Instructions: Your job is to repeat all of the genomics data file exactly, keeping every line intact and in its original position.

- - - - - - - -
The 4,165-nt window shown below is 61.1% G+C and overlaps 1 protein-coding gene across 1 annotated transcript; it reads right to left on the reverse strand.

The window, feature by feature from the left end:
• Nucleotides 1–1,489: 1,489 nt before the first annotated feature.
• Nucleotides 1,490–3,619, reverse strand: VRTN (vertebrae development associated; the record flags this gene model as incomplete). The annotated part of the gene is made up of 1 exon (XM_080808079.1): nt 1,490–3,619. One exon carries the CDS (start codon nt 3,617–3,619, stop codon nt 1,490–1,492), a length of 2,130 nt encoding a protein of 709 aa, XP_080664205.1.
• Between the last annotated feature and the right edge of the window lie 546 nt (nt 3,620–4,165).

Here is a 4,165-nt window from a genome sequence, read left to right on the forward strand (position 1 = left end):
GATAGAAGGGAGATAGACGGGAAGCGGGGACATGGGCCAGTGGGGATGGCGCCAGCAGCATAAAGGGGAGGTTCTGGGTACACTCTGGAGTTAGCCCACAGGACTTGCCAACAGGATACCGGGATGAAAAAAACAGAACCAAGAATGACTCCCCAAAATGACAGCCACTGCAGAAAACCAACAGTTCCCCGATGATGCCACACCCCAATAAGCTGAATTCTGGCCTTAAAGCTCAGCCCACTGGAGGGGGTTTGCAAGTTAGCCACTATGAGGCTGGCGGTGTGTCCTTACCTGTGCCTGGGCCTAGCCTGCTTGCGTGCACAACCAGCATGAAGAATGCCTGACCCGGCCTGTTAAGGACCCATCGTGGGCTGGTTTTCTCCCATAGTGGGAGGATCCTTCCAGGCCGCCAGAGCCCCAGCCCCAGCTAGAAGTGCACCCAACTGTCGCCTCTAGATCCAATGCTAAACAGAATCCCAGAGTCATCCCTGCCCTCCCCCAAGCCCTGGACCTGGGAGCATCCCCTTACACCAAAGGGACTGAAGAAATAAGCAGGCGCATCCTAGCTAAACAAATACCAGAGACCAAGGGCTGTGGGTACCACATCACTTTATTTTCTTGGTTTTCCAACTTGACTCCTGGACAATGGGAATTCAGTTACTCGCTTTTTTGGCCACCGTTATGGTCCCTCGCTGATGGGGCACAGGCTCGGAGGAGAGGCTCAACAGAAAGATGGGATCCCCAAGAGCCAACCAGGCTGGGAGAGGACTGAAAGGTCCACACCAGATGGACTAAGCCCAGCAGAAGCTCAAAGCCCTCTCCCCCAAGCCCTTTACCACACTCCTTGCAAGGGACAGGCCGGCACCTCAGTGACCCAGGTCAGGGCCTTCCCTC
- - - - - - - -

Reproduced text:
The 4,165-nt window shown below is 61.1% G+C and overlaps 1 protein-coding gene across 1 annotated transcript; it reads right to left on the reverse strand.

The window, feature by feature from the left end:
• Nucleotides 1–1,489: 1,489 nt before the first annotated feature.
• Nucleotides 1,490–3,619, reverse strand: VRTN (vertebrae development associated; the record flags this gene model as incomplete). The annotated part of the gene is made up of 1 exon (XM_080808079.1): nt 1,490–3,619. One exon carries the CDS (start codon nt 3,617–3,619, stop codon nt 1,490–1,492), a length of 2,130 nt encoding a protein of 709 aa, XP_080664205.1.
• Between the last annotated feature and the right edge of the window lie 546 nt (nt 3,620–4,165).

Here is a 4,165-nt window from a genome sequence, read left to right on the forward strand (position 1 = left end):
GATAGAAGGGAGATAGACGGGAAGCGGGGACATGGGCCAGTGGGGATGGCGCCAGCAGCATAAAGGGGAGGTTCTGGGTACACTCTGGAGTTAGCCCACAGGACTTGCCAACAGGATACCGGGATGAAAAAAACAGAACCAAGAATGACTCCCCAAAATGACAGCCACTGCAGAAAACCAACAGTTCCCCGATGATGCCACACCCCAATAAGCTGAATTCTGGCCTTAAAGCTCAGCCCACTGGAGGGGGTTTGCAAGTTAGCCACTATGAGGCTGGCGGTGTGTCCTTACCTGTGCCTGGGCCTAGCCTGCTTGCGTGCACAACCAGCATGAAGAATGCCTGACCCGGCCTGTTAAGGACCCATCGTGGGCTGGTTTTCTCCCATAGTGGGAGGATCCTTCCAGGCCGCCAGAGCCCCAGCCCCAGCTAGAAGTGCACCCAACTGTCGCCTCTAGATCCAATGCTAAACAGAATCCCAGAGTCATCCCTGCCCTCCCCCAAGCCCTGGACCTGGGAGCATCCCCTTACACCAAAGGGACTGAAGAAATAAGCAGGCGCATCCTAGCTAAACAAATACCAGAGACCAAGGGCTGTGGGTACCACATCACTTTATTTTCTTGGTTTTCCAACTTGACTCCTGGACAATGGGAATTCAGTTACTCGCTTTTTTGGCCACCGTTATGGTCCCTCGCTGATGGGGCACAGGCTCGGAGGAGAGGCTCAACAGAAAGATGGGATCCCCAAGAGCCAACCAGGCTGGGAGAGGACTGAAAGGTCCACACCAGATGGACTAAGCCCAGCAGAAGCTCAAAGCCCTCTCCCCCAAGCCCTTTACCACACTCCTTGCAAGGGACAGGCCGGCACCTCAGTGACCCAGGTCAGGGCCTTCCCTC